Franchisors need to grow!  What better way to grow than to sign multi-unit development agreements.

How do you find multi-unit operators to create growth in your franchise system? Well, you have to recruit for growth by matching talent and capital.

Some franchisors recruit established existing franchisees of their own brands who possess the operational expertise, development know-how, and who are also well-funded.

Dunkin Donuts just used this strategy in California: "Dunkin' Donuts, America's all-day, everyday stop for coffee and baked goods, and one of the fastest-growing quick service restaurant (QSR) brands based on unit growth, announced the signing of a multi-store development agreement with existing franchisees, Harry Patel and Parag Patel, to develop 18 new standalone restaurants in North Orange County and the Central Inland Empire."

Dunkin Donuts likely have a great feel for what the Patels can achieve.

But, what about recruiting multi-unit operators from other brands? 

Three Myths about Multi-Unit Operators Expansion

First, there is the standard or run-of-the-mill franchisor expansion myth:

Just go and find the multi-unit & multi-brand operators, sign them up for your concept and watch the development territories build out as new units come on-line.  

Like clockwork.

The franchisor only has to collect the upfront area development agreement fees, the unit franchisee fees, and the expected the windfall of royalties and advertising fund contributions.

Don't let the multi-unit operators fool you into believing this myth. Brand expansion doesn't happen that way.

Second, when you talk to those multi-unit operators you'll be told straight away they won't need all the hand holding, training, and guidance that those attention stealing needy newbie first-timer franchisees demand. Those experienced operators will manage themselves! You will likely be told that you could learn a thing or two from these highly experienced operators.

Again, the reality is different.

The reality is that many development agreements are not strictly complied with, according to the terms the agreement.

Searching the SEC corporate filings from publicly traded franchise companies you can find that many area development agreements are in default, technical default, terminated, or re-negotiated.  

You may need to review the historical Franchise Disclosure Documents, FDDs, which may be harder to access.

The third myth is that experienced multi-unit operators are easier to manage.  There are four reasons why this may not be true, either.

1. Multi-unit operators are further away from the day-to-day operations. They may require or even demand more training and support from the franchisor.

2. Multi-unit operators may challenge your training, support delivery systems, or standards.

3. They may have different ideas on site selection criteria and who has final say on site approval -despite what the agreement states.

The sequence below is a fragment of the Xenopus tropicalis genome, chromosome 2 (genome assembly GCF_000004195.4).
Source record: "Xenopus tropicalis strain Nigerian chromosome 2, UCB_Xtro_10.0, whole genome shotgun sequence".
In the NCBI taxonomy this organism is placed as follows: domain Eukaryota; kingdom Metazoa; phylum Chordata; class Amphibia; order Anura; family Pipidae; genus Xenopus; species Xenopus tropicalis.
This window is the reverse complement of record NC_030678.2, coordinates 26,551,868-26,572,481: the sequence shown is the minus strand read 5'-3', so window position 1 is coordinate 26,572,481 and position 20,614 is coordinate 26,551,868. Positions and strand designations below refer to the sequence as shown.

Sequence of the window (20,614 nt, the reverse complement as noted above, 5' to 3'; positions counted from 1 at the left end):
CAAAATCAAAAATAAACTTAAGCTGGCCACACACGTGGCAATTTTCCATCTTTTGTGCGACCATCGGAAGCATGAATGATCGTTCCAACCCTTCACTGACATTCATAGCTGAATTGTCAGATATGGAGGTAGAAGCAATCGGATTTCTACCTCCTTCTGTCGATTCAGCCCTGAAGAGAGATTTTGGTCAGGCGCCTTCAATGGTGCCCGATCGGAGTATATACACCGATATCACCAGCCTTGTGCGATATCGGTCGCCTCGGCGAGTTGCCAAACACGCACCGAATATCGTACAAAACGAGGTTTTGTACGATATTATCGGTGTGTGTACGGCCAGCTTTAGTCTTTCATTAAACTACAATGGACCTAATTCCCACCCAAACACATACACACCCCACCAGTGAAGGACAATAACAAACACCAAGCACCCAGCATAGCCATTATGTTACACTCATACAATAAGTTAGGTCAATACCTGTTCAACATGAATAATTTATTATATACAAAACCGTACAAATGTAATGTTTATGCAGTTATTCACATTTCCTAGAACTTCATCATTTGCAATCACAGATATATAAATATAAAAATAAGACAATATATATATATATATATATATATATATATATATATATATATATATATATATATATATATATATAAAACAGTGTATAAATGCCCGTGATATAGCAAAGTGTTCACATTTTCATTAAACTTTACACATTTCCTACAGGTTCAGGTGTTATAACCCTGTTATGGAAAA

4.  A seasoned multi-unit operator may change your concept, menu, build-out, equipment package and they may not ask your permission.  Again, despite what the agreement states.

So,  recruiting mult-unit operators from other brands does require a bit more due diligence.  Here are four tips to get you on your way.

1. Access to Capital: Do they have access to capital to build out the development schedule for your new concept?

Many multi-unit operators look more profitable than they are.  Their development schedule may have been drafted in a moment of enthusiasm.  Their capital maybe entirely locked-up in their current brands.  

Don't automatically assume that a 40 unit operator has sufficient capital or access to capital to commit to your project.  

Don't fall into the trap of getting excited about signing up a large multi-unit operator for your brand, unless they show you the money.

2. Other Development Obligations: What are their development obligations, including remodel commitments, to their other concepts?

Just knowing that they have the money isn't enough.  You need to know about their development obligations to their current brands.   You have to pay to attention to their remodel commitments.  Much of their capital may already be spoken for.

Can they build the stores and remodel the units that they are already committed to without exhausting their capital?  Is the multi-unit operator meeting its current lender obligations and staying within their loan covenants?

3. Compliance with Schedule: Are they in compliance with the schedule in their current development agreement(s)?

The mulit-unit operator may have sufficient capital to expand your franchise system.  But, are they dragging their feet in their current development agreement?  

Development schedules can be slowed if operating revenue has been reduced.  Beware of the multi-unit operator who uses a slow development tactic to extract territorial concessions from you mid-deal.

4. Compliance with Operations: Are they in operational compliance under their current franchise agreements?

Not all multi-unit operators are actually great operators - despite what they would claim!  Don't be fooled by a multi-unit operator who is merely tolerated in the system because they own great locations or control the underlying real estate.  

Check to make sure that they are exceeding the franchisor's standards.

Conclusion

Franchisors need to grow. And you should recruit from established existing franchisees of other brands. But they need to possess the operational expertise, development know-how and be well-funded.

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